Rodrigo Hernández: A Complete Unknown

Review by Daniel Shinbaum & Erin Lynch

Midway Contemporary Art 
Feb 16–April 27, 2019

When we first visited the gallery at Midway Contemporary Art to see Rodrigo Hernández’s recent exhibition, we were struck by a sense of disorientation. Instead of warm halogen ceiling lights, LED lights had been implemented as per request of the artist, casting a clinical hue over the monochrome sculptures. In the dead of winter, surrounded by a disorienting white expanse on all sides, we couldn’t help but notice continuity between the gallery’s cold lighting and the urban tundra outside. Four papier-mâché casts subtly punctuated each wall, and the room felt obscenely empty in its center, like there was something, or someone, missing. We felt the chill of isolation– during gallery hours everybody is occupied with their day job, so Midway stays empty aside from a few art workers (including ourselves and the gallery employees).

The show’s title, A Complete Unknown, is more than just a nod to the famed Minnesotan lyricist Bob Dylan, who sings the titular line in his postwar folk-rock opus “Like a Rolling Stone.” Both Hernandez’s show and Bob Dylan’s hit thematically complicate the distinction between independence and isolation. In Dylan’s pained lyrics he seems to slip between sadistically reprimanding a fallen socialite (“Miss Lonely”) and masochistically criticizing himself, but his syntax blurs these characters together. Dylan asks: “How does it feel? / To be on your own / With no direction home / A complete unknown?” It’s cathartic to hear Dylan struggle to reconcile his fame with the cost of sacrificing his humble origins. His wailing leaves a taste of melancholic nostalgia, making us reflect on what we’ve left behind.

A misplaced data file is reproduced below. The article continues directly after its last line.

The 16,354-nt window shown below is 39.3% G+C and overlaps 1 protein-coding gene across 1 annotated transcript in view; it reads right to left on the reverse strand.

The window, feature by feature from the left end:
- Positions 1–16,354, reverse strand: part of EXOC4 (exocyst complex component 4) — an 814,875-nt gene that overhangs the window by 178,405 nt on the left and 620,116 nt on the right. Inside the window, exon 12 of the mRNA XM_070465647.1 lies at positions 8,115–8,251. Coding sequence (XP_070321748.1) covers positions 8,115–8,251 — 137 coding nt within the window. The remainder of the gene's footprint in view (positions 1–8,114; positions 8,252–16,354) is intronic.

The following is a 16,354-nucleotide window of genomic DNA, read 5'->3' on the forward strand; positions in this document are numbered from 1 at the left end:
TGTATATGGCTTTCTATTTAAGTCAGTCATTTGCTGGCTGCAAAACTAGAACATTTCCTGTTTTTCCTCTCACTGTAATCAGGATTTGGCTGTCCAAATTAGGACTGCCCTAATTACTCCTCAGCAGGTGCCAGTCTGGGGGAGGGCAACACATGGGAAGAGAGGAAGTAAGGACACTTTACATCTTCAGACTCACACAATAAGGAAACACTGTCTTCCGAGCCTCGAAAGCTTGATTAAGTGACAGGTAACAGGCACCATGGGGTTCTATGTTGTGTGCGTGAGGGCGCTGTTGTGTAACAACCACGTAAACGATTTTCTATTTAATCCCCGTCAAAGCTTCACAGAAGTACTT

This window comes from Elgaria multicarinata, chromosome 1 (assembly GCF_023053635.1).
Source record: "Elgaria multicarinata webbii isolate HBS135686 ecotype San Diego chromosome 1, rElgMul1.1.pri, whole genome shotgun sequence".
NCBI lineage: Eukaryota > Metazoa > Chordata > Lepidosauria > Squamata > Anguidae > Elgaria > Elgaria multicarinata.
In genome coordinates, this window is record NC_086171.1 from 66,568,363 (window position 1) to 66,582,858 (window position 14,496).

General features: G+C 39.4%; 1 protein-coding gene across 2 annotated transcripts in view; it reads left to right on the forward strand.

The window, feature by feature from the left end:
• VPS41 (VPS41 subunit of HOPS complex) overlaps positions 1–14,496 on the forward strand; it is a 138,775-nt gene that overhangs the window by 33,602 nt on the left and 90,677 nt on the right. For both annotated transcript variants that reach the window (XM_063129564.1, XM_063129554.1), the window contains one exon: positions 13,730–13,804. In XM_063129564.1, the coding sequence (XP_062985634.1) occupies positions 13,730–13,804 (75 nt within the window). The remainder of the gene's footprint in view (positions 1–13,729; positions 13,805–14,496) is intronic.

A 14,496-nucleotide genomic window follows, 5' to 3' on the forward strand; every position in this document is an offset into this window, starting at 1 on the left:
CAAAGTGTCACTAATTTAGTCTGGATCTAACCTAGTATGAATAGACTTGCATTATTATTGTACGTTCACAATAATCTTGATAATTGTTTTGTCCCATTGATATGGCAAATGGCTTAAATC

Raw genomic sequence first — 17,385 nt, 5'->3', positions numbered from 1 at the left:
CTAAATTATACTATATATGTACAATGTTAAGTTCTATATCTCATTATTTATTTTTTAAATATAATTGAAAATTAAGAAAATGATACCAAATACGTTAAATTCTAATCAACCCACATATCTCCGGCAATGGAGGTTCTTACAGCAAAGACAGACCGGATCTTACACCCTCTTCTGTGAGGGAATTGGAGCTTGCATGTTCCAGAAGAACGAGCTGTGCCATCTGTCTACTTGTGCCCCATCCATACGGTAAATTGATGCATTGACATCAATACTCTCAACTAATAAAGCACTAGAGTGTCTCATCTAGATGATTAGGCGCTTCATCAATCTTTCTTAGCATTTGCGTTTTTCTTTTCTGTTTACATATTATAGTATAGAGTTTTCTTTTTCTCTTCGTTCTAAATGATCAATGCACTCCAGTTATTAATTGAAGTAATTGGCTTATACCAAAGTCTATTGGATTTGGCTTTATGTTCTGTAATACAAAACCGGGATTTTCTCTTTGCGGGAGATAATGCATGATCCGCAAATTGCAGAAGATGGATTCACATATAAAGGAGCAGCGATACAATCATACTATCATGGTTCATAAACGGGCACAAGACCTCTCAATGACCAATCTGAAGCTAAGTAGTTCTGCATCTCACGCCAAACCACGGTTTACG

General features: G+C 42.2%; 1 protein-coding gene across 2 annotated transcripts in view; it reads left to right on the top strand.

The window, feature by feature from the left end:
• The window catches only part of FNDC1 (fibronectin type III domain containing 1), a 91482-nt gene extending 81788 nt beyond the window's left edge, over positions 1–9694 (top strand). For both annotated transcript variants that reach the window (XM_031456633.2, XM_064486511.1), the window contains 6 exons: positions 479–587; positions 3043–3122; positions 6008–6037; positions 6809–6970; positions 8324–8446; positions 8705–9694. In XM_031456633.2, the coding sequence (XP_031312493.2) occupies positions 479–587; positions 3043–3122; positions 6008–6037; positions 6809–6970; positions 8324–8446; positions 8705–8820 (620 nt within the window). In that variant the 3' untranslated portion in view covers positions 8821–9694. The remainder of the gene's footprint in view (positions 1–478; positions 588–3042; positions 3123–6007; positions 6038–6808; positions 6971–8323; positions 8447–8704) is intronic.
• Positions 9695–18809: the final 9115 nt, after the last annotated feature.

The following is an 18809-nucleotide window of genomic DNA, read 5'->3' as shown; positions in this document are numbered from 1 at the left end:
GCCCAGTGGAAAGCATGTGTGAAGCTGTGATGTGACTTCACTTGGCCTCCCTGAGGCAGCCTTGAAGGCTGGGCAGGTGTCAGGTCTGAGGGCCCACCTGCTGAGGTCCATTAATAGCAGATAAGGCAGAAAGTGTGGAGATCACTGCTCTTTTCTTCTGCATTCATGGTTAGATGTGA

Rather than longing for “home,” the sculptures at Midway make us nostalgic for the historic avant-gardes. Hernández references formal qualities of Russian Constructivism as if to say “look, avant-garde Constructivists ushered in the Bolshevik Revolution. Communism, togetherness!” Hernández’s sculptures are redolent of Constructivists like Aleksandr Rodchenko and El Lissitzky. They all engage with geometric abstraction; Hernández’s sculptures recall the boxy-planes and supple-lines of Rodchenko and Lissitzky’s paintings, like a model rendered from a Constructivist blueprint. However, Lissitzky painted with an idealist political motive: his “Proun” paintings were tools for deliberately crafting a new visual economy for a future society based on non-objective perception. Viewers have the independence to decide what perspective to take. In Lissitzky’s own words, “‘Proun’s power is to create aims.” A “Proun” should move the viewer to react; there’s no need to transmit a prescribed message as long as it intensely affects the viewer. Hernández internalized this lesson and makes his art totally indecipherable. At the formal level, “Proun’s” combination of multiple irreconcilable perspectival modes (axonometry and isometry) make it impossible to resolve Lissitzky’s architectural sketches into a single objective rendering. Yet Hernández does exactly that– he fabricates the pictorial illusion in physical space, totally ossifying its fluid forms in the process, and thus replacing the “Proun’s” “aims” with an already-determined destination.